Update #2: Thai/Burma Border

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Mike Lee

Mike Lee, a native of Chicago, graduated from Loyola Marymount University with a degree in Creative Writing. At LMU, Mike developed international and domestic volunteer trips and served as the Volunteer Coordinator for the Student Veterans Organization. Mike’s professional background is in advertising and marketing, and has experience in executing large print and digital campaigns for non-profit and tourism clients. He lives in Los Angeles where he thinks a lot about dogs, bourbon, and the Chicago Bears.

Boots on the ground!  Once we arrived at our host village at an undisclosed location to get settled in, we struck out on a road march to another Karen village to deliver some medical aid and do some work on the village well.  The terrain was nothing short of beautiful with miles and miles of a corn plantation between the upper village and lower village, the heat slowly rising to the point of unbearable by mid-day.

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Our team ended up making several trips to and from the lower village for recon purposes before we joined forces with the locals to help them re-build the village well, installing a new pump in the process while simultaneously delivering medical aid.  We usually could make the 4 hour round trip by foot, but occasionally we had a little help from local farmers and their hand made tractors.  Some roads were simply impassable for the machines due to the rainy season and high river levels.

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For security reasons, our team members were rarely allowed to travel anywhere outside of our home base without an armed escort.  With the jungles of Burma being one of the most heavily mined areas in all of Southeast Asia, it’s wise to listen to your escorts and stay on the same trails when traveling by foot cross country.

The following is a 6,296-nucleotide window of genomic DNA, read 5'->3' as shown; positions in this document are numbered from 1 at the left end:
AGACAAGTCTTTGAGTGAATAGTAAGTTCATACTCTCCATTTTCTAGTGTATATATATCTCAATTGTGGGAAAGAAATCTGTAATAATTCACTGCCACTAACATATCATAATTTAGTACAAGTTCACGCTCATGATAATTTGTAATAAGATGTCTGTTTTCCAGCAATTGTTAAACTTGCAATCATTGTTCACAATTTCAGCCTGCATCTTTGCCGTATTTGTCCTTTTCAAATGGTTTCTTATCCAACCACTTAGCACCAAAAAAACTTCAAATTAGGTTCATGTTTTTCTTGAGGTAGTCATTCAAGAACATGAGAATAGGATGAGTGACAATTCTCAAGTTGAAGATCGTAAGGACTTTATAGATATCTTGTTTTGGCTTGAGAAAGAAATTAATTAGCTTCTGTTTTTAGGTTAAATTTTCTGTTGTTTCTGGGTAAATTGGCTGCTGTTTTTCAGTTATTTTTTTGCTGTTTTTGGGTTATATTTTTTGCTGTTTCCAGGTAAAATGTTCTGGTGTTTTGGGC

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The first order of business that the team focused on was the rebuilding of the village well, which we found in considerable disrepair.  After the team did a thorough recon on the water supply, it was determined that the best approach would be to simply tear the entire well down, dig it out, and rebuild the site with a hand pump supplied by TR and a cover to keep out contaminants.

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As we came to learn throughout our mission, the Karen work ethic is beyond compare and their attention to detail and military precision were a welcome sight.  On the second trip, when team members Rob Swain and John Long returned to finish the project, the village chief brought in a new supply of teak wood.  His workers had managed to dig out the entire well, draining the water in the process, in order to give the well the teak lining that would help assure clean drinking water for his people.

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On the other side of the village our medical team set up camp in the Chief’s home as numerous men, women and children streamed in throughout the day to have their ailments looked over by the medical staff.

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Even in the jungle the use of a little bit of technology can go a long ways.  Below, Dr. Eisner cross checks symptoms through various programs that she uploaded onto her Google Nexus Tablet before leaving the U.S.   In addition to the medical aid, our team managed to train several KNU health workers on everything from prenatal care to anesthesia to use in the field.

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After several trips to the lower village, over 20 patients treated, 1 newly built water supply, and 1 new hand-pump, the first part of our mission was finally over.

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